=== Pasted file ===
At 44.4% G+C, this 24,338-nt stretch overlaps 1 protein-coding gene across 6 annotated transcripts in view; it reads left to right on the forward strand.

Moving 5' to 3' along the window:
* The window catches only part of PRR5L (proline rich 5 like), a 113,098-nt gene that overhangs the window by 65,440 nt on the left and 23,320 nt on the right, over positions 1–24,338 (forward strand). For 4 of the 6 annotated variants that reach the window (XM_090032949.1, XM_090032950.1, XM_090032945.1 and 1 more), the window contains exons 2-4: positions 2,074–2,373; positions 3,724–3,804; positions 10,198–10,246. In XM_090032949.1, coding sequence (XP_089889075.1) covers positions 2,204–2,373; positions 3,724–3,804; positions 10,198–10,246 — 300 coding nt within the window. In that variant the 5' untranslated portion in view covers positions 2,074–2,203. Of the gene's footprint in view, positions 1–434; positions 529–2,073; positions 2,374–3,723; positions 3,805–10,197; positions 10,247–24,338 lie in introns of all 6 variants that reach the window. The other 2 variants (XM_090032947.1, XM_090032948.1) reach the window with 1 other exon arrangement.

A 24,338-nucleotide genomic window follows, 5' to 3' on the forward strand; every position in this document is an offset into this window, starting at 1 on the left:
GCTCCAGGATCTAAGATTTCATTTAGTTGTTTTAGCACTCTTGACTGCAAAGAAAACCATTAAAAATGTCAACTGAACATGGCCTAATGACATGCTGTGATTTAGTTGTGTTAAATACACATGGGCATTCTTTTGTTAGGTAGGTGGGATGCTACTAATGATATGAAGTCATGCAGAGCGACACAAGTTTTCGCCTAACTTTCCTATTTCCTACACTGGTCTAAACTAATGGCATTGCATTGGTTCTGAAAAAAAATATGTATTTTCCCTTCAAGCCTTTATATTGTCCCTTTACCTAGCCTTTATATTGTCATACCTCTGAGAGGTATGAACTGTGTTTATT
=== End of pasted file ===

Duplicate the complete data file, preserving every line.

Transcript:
At 44.4% G+C, this 24,338-nt stretch overlaps 1 protein-coding gene across 6 annotated transcripts in view; it reads left to right on the forward strand.

Moving 5' to 3' along the window:
* The window catches only part of PRR5L (proline rich 5 like), a 113,098-nt gene that overhangs the window by 65,440 nt on the left and 23,320 nt on the right, over positions 1–24,338 (forward strand). For 4 of the 6 annotated variants that reach the window (XM_090032949.1, XM_090032950.1, XM_090032945.1 and 1 more), the window contains exons 2-4: positions 2,074–2,373; positions 3,724–3,804; positions 10,198–10,246. In XM_090032949.1, coding sequence (XP_089889075.1) covers positions 2,204–2,373; positions 3,724–3,804; positions 10,198–10,246 — 300 coding nt within the window. In that variant the 5' untranslated portion in view covers positions 2,074–2,203. Of the gene's footprint in view, positions 1–434; positions 529–2,073; positions 2,374–3,723; positions 3,805–10,197; positions 10,247–24,338 lie in introns of all 6 variants that reach the window. The other 2 variants (XM_090032947.1, XM_090032948.1) reach the window with 1 other exon arrangement.

A 24,338-nucleotide genomic window follows, 5' to 3' on the forward strand; every position in this document is an offset into this window, starting at 1 on the left:
GCTCCAGGATCTAAGATTTCATTTAGTTGTTTTAGCACTCTTGACTGCAAAGAAAACCATTAAAAATGTCAACTGAACATGGCCTAATGACATGCTGTGATTTAGTTGTGTTAAATACACATGGGCATTCTTTTGTTAGGTAGGTGGGATGCTACTAATGATATGAAGTCATGCAGAGCGACACAAGTTTTCGCCTAACTTTCCTATTTCCTACACTGGTCTAAACTAATGGCATTGCATTGGTTCTGAAAAAAAATATGTATTTTCCCTTCAAGCCTTTATATTGTCCCTTTACCTAGCCTTTATATTGTCATACCTCTGAGAGGTATGAACTGTGTTTATT